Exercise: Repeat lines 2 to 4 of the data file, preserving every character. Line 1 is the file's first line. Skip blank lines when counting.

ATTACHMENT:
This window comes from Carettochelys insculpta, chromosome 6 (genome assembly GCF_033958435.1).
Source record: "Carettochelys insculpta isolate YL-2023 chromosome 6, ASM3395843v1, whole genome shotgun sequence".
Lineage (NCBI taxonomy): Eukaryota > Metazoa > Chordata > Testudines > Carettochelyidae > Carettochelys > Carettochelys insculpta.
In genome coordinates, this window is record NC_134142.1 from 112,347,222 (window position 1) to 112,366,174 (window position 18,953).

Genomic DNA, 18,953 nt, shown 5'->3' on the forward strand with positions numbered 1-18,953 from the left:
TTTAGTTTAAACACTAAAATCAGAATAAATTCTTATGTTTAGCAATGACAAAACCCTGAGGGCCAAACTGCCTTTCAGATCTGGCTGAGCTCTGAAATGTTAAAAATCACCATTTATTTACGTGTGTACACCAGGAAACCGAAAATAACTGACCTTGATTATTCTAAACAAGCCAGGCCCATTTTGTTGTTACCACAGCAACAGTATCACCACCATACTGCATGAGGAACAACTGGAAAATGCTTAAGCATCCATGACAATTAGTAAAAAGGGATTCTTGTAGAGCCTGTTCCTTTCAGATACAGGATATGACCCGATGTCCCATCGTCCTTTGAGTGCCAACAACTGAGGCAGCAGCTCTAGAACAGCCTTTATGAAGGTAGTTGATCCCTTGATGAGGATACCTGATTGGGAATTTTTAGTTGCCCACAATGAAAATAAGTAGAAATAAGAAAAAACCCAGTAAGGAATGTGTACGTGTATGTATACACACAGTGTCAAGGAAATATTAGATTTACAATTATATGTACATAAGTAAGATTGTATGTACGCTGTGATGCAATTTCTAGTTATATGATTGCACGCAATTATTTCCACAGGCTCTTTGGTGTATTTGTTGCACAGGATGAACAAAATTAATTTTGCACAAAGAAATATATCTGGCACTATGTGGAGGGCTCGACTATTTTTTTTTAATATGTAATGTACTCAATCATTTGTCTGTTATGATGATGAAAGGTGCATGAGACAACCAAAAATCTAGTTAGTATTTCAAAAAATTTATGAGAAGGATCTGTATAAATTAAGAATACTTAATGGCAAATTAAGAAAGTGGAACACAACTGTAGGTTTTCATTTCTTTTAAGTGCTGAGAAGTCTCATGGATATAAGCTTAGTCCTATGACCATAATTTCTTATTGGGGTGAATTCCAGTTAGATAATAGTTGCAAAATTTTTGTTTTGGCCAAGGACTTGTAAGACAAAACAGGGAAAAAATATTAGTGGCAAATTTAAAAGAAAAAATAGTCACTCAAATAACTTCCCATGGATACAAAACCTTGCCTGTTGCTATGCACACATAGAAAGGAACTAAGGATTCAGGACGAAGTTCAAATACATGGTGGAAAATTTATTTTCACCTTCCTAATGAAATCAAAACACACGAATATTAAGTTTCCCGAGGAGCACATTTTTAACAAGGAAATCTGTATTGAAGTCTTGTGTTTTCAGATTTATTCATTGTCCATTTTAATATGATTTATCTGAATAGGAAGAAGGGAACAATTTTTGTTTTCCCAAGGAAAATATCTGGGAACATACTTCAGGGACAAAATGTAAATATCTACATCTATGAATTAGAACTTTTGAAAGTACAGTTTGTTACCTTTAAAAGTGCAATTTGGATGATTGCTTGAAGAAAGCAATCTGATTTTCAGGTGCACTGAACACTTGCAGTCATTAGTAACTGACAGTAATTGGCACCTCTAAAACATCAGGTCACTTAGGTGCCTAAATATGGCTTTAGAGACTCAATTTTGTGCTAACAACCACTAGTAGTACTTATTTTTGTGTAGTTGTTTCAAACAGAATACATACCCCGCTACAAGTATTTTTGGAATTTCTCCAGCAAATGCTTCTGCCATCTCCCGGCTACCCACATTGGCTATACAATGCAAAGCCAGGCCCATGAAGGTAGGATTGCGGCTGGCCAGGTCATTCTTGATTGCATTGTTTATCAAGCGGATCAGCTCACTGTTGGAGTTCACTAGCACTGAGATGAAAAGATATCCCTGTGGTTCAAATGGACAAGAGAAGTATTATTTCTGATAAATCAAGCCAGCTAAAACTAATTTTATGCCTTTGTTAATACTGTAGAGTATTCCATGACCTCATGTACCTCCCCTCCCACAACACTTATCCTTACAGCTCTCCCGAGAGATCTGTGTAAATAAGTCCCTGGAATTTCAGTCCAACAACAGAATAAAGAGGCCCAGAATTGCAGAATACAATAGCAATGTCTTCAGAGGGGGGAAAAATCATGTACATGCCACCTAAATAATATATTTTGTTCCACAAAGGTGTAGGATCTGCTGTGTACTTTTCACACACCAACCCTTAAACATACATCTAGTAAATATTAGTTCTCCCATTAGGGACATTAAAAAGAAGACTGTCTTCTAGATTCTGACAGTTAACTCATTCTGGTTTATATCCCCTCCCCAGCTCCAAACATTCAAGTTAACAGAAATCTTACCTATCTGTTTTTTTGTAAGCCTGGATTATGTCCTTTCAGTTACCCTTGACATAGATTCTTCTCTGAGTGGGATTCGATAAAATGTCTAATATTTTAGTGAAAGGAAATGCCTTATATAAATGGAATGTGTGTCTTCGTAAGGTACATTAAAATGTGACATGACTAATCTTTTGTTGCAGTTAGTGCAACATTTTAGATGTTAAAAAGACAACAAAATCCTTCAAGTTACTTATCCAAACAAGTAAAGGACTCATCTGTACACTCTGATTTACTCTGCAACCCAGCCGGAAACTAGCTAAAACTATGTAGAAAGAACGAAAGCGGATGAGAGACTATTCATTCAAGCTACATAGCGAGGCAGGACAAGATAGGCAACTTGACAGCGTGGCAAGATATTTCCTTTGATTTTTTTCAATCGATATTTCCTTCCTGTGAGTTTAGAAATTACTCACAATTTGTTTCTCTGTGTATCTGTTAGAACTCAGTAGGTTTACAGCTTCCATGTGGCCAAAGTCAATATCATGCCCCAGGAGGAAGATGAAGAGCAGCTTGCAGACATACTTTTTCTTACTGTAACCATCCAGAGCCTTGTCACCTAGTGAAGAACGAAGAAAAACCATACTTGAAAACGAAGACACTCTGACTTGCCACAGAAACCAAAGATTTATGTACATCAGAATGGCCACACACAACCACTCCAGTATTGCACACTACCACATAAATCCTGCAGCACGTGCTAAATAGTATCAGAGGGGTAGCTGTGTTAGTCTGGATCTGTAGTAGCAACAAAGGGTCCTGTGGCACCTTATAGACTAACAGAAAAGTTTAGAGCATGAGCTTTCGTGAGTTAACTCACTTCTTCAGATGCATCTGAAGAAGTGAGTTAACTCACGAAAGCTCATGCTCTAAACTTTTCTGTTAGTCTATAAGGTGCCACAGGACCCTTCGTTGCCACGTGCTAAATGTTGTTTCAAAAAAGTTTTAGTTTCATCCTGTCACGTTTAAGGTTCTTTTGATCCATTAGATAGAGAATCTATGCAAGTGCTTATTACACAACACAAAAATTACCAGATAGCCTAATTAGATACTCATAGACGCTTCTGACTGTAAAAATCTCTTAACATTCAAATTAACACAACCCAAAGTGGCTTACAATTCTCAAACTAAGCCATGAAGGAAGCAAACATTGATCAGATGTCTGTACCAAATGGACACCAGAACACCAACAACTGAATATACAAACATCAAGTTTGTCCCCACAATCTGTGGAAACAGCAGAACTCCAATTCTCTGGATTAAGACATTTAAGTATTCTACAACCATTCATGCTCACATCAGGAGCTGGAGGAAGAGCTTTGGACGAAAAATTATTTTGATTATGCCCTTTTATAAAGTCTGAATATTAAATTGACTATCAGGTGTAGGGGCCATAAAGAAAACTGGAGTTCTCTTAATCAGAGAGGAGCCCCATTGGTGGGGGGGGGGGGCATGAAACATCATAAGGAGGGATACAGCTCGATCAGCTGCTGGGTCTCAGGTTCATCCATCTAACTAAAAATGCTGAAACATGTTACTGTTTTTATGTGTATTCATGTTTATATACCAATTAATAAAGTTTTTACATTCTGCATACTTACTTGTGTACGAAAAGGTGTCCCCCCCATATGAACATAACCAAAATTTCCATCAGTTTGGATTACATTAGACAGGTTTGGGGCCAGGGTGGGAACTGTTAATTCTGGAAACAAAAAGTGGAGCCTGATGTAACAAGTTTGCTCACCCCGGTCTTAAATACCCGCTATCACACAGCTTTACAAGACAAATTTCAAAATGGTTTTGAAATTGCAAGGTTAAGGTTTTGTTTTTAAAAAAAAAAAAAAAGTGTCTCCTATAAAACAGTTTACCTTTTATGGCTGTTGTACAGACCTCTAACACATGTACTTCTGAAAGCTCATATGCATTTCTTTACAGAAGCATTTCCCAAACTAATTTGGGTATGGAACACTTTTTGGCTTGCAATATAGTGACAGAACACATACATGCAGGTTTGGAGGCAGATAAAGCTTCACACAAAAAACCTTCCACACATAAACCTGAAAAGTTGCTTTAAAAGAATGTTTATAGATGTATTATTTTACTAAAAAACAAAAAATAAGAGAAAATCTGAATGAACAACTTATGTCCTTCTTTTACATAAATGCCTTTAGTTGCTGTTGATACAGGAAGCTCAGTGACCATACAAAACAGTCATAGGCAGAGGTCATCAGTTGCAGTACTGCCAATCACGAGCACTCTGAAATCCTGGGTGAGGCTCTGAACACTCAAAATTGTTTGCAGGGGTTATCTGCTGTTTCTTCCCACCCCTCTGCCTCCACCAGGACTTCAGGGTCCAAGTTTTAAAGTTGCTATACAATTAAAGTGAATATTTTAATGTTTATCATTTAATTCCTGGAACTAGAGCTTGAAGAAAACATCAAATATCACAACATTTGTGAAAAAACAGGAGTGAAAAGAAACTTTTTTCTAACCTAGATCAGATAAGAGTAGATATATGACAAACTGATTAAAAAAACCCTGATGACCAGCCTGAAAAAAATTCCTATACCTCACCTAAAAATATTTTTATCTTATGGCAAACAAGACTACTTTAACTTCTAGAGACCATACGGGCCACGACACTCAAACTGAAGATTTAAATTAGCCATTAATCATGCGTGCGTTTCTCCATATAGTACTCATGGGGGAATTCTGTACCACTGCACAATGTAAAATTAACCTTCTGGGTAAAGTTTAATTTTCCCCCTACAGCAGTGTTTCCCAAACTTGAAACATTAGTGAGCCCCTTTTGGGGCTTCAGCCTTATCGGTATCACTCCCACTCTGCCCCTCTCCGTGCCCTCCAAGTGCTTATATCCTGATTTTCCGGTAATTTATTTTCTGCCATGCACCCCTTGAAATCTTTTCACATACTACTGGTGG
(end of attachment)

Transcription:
Source record: "Carettochelys insculpta isolate YL-2023 chromosome 6, ASM3395843v1, whole genome shotgun sequence".
Lineage (NCBI taxonomy): Eukaryota > Metazoa > Chordata > Testudines > Carettochelyidae > Carettochelys > Carettochelys insculpta.
In genome coordinates, this window is record NC_134142.1 from 112,347,222 (window position 1) to 112,366,174 (window position 18,953).